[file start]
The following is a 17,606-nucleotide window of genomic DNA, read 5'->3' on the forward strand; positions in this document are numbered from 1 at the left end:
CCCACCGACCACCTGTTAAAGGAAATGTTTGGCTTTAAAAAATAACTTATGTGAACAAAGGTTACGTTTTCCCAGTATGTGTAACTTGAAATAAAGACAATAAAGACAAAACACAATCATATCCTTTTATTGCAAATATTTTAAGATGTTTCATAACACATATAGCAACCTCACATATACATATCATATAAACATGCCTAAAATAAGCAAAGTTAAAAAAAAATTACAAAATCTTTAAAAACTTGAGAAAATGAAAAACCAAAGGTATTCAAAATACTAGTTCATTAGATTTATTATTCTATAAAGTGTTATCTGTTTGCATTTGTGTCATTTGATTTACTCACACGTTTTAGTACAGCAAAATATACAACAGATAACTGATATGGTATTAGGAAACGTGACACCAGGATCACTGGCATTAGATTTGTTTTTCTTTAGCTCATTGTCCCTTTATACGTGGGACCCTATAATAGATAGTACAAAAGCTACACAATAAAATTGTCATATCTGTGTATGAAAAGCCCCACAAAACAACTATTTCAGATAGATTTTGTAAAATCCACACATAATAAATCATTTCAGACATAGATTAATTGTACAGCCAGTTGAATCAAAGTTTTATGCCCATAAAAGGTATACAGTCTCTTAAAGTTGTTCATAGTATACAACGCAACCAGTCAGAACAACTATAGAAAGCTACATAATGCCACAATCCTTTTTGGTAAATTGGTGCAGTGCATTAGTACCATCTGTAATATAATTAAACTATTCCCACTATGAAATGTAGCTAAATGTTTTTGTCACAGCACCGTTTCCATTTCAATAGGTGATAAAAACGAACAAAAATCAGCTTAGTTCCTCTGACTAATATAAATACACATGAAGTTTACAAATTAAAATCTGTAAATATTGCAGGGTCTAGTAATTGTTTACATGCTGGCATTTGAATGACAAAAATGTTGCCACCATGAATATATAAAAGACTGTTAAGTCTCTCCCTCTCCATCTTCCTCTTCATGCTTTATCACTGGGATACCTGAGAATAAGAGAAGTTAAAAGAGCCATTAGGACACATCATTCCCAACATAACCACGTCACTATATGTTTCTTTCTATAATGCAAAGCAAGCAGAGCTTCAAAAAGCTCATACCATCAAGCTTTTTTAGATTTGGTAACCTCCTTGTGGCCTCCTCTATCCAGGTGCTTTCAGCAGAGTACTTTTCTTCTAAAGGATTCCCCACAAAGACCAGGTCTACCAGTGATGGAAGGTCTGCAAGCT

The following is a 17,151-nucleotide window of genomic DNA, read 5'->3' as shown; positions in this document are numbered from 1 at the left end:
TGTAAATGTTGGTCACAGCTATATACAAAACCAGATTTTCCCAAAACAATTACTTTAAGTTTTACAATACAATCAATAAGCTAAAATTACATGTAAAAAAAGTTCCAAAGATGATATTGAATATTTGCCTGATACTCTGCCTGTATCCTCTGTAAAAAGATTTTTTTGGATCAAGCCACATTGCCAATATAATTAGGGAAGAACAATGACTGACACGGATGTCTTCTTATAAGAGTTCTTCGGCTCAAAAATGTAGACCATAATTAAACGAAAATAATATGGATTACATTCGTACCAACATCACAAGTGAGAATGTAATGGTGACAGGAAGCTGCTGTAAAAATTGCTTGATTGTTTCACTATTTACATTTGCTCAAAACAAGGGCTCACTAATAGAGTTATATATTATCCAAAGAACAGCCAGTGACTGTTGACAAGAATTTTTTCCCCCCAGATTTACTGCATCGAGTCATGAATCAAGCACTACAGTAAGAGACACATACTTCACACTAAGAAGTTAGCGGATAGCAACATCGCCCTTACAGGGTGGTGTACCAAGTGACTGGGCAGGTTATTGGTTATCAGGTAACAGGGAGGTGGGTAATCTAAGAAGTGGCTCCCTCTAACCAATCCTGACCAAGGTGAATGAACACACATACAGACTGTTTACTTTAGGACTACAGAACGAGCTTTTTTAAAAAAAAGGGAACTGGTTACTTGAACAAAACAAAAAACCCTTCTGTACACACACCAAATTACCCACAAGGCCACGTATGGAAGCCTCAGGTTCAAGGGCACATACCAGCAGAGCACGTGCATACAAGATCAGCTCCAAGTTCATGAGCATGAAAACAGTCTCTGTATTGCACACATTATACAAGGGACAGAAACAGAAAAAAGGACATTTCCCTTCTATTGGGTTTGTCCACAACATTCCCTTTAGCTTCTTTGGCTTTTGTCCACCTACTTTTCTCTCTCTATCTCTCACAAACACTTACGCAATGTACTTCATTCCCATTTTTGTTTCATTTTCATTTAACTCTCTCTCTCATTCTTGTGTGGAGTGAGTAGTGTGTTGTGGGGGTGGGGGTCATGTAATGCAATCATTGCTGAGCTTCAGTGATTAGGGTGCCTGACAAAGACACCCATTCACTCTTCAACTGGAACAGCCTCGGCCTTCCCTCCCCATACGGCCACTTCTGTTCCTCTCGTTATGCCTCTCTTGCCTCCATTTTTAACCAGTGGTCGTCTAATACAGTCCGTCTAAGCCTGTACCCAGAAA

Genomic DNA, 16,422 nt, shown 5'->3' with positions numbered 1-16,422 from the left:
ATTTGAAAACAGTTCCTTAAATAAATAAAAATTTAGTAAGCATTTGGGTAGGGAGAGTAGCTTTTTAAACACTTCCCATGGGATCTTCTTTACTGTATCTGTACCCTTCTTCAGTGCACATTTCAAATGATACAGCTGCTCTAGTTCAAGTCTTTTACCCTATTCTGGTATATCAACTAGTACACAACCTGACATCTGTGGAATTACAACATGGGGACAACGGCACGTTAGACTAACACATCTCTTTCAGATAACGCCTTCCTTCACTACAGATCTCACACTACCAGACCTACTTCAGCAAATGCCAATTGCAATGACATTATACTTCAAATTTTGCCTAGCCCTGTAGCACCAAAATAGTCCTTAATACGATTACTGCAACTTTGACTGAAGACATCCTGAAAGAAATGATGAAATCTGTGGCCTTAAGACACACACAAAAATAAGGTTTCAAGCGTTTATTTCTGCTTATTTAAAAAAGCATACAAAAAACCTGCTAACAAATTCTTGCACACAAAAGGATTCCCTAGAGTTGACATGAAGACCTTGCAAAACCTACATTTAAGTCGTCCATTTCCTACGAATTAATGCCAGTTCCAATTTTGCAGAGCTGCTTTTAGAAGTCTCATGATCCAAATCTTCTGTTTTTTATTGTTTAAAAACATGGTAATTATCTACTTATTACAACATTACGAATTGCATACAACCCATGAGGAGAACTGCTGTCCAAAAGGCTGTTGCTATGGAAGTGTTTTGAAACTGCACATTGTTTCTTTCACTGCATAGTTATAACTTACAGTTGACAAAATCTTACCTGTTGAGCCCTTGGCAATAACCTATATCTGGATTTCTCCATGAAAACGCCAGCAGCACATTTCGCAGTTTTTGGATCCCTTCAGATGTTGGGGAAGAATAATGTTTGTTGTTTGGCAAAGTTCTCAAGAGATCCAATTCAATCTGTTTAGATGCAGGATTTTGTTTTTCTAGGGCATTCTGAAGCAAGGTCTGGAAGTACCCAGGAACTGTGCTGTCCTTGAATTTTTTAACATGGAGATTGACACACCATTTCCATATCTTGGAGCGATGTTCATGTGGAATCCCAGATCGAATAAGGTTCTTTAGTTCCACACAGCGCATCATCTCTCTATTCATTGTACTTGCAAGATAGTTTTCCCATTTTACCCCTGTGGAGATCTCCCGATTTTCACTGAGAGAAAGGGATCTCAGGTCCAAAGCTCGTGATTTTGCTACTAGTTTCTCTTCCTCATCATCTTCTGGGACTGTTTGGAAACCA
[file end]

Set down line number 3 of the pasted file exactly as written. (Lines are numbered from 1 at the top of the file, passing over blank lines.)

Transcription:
The following is a 17,151-nucleotide window of genomic DNA, read 5'->3' as shown; positions in this document are numbered from 1 at the left end: